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The Three Stigmata of Palmer Eldritch by Philip K Dick

Vertigo

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Perky Pat Layouts are making a comfortable profit from their monopoly providing colonists on marginally inhabitable planets with an escape to an idealised ‘virtual’ earth-side reality (virtual in experience but drug induced dream world rather than cyberpunk-style). Then Palmer Eldritch returns from Proxima with a competitive product, only his drug is apparently much less harmful than P.P. Layouts. Although no cause is identified in the book, Earth itself is far from an idealised reality with soaring temperatures and unprotected exposure to the daytime sun resulting in rapid death.

Dick is right in his element here playing with issues of identity and reality. Which is the more real world for the colonists? The reality scratching a living from the inhospitable colonies or the dream reality of Perky Pat. Is each colonist really living such a terrible life with no hope of ever returning to Earth or is the dream-world life they escape to the real life they so desperately wish for. But he is also pulling religion into the picture and, when combined with precognition, a kind of time travel, and (rich) humans enhancing themselves by treatments that artificially push their bodies into an advanced evolutionary state, there is a risk of Three Stigmata getting a little muddled, and I guess it does, but few Dick books don’t involve some degree of muddle for the reader to disentangle. As such this is a book that does demand some effort from the reader but that effort is amply rewarded by a convoluted dystopian vision of a possible future.

4/5 stars
 
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picklematrix

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One of the Phil Dick books I have yet to read. Sounds like a greatest hits of scifi story ideas.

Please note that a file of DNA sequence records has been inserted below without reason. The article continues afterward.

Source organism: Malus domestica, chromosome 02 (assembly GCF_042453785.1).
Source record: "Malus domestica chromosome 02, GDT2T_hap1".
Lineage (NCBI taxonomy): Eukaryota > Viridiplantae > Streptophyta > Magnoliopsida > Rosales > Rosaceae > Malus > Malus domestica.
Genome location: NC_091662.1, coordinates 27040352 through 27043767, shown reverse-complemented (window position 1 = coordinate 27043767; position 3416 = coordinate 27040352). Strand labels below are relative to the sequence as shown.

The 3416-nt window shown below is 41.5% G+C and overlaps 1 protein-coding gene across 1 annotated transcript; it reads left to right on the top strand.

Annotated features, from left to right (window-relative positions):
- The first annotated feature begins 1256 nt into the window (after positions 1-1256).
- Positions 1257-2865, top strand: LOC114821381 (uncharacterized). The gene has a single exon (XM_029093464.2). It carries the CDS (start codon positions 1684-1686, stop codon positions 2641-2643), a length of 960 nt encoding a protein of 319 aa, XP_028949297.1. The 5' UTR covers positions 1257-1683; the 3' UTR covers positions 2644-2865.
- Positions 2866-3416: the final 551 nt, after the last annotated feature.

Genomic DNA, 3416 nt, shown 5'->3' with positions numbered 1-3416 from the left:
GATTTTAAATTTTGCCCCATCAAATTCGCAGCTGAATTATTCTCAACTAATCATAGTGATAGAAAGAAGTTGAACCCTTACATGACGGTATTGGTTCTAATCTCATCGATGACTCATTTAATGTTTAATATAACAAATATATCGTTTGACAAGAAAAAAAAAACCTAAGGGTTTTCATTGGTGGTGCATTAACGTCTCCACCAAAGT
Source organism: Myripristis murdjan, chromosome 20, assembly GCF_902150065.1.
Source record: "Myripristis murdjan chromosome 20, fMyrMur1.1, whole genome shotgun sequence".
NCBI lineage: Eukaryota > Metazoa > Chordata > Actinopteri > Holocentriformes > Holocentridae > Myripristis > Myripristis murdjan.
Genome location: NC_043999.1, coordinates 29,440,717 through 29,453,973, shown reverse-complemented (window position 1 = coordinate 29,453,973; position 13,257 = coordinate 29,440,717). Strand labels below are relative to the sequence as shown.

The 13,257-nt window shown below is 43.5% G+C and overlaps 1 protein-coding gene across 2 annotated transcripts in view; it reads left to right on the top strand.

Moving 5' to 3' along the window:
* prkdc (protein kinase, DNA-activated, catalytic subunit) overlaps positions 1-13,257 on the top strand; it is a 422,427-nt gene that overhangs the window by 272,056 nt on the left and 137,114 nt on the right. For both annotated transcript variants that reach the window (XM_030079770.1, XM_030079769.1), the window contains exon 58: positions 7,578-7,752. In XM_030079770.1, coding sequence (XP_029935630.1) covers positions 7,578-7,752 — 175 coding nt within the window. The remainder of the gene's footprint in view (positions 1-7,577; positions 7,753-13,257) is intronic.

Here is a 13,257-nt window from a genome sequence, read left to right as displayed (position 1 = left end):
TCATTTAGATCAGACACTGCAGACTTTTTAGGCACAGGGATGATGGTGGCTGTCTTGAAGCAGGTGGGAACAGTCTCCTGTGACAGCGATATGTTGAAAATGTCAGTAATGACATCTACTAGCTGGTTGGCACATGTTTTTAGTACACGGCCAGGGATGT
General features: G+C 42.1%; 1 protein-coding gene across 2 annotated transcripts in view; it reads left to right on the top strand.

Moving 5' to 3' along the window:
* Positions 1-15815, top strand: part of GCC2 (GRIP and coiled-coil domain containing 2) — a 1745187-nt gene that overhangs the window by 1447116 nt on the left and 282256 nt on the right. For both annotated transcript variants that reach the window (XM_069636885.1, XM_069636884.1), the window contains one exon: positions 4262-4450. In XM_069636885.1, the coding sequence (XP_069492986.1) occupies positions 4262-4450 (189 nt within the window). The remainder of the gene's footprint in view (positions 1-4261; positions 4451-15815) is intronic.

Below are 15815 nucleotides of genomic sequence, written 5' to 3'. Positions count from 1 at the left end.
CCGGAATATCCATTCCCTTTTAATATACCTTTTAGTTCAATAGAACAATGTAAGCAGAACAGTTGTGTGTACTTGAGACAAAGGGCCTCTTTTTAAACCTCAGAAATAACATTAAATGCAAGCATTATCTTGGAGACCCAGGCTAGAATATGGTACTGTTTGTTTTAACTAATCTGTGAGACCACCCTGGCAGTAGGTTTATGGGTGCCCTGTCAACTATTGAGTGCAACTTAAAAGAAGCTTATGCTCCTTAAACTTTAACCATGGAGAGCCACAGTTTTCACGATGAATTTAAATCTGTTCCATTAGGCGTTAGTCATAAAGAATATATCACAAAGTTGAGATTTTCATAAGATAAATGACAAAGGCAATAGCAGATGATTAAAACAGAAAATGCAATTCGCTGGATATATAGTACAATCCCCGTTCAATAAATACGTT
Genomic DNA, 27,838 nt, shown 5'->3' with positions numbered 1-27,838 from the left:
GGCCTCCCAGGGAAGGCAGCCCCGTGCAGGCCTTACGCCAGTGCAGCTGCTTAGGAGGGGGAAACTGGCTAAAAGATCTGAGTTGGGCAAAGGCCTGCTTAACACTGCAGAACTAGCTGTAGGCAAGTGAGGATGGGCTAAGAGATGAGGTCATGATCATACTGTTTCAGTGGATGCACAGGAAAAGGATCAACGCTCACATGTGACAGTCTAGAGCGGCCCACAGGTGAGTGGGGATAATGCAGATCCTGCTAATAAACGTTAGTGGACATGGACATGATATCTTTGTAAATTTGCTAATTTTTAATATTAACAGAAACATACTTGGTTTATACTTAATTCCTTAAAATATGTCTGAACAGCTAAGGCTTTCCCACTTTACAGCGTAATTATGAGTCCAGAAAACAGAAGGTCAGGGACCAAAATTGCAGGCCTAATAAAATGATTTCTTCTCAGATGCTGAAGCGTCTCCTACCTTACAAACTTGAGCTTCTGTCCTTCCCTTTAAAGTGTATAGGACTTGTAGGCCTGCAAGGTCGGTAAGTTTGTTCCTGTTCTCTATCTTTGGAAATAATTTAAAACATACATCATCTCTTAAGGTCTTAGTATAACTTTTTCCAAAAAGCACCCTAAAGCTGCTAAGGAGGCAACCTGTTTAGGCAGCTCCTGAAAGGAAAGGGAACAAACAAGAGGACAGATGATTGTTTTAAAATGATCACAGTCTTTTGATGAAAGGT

Kris_01

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I love everything Phil wrote! He said it is an evil book and scared him to write it.
 

Vertigo

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I love everything Phil wrote! He said it is an evil book and scared him to write it.
I can see how it could be seen as evil as Dick is showing how unscrupulous organisations can use the very human need for pleasure to control and manipulate populations.
 

Simbelmynë

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This is actually the only PKD book I’ve read. Loved the concept of the psychedelic VR, but I agree the plot became a bit convoluted. I plan to read more of his. I saw Minority Report at the cinema in my teens and was blown away.
 

Kris_01

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Some of Phil's stuff gets a little "thick". If you want a little humor, even though it's dated, try "A Scanner Darkly" or just read the short stories. I say this because you can get through the short stories pretty quickly. If you're not a seasoned PKD veteran it can get a little laborious at times.
 

tinkerdan

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I always had trouble reading and completing many of Dicks novels.

This was back in the late 60's early 70's and I was graduating high school at age 17 in 1969 so I might have had a focus problem.
I think I quit reading his stuff mid 70's. However I stuck around long enough to enjoy The Man in the High Castle--Do Androids Dream of Electric Sheep--and Ubik; all of which I enjoyed.

For some reason I could never finish The Three Stigmata of Palmer Eldrich.

This made me look back and read a sample of the book--I think I misplaced my paper copy--I might yet give it a try and that could lead to going back to test drive a few others I never read.
 
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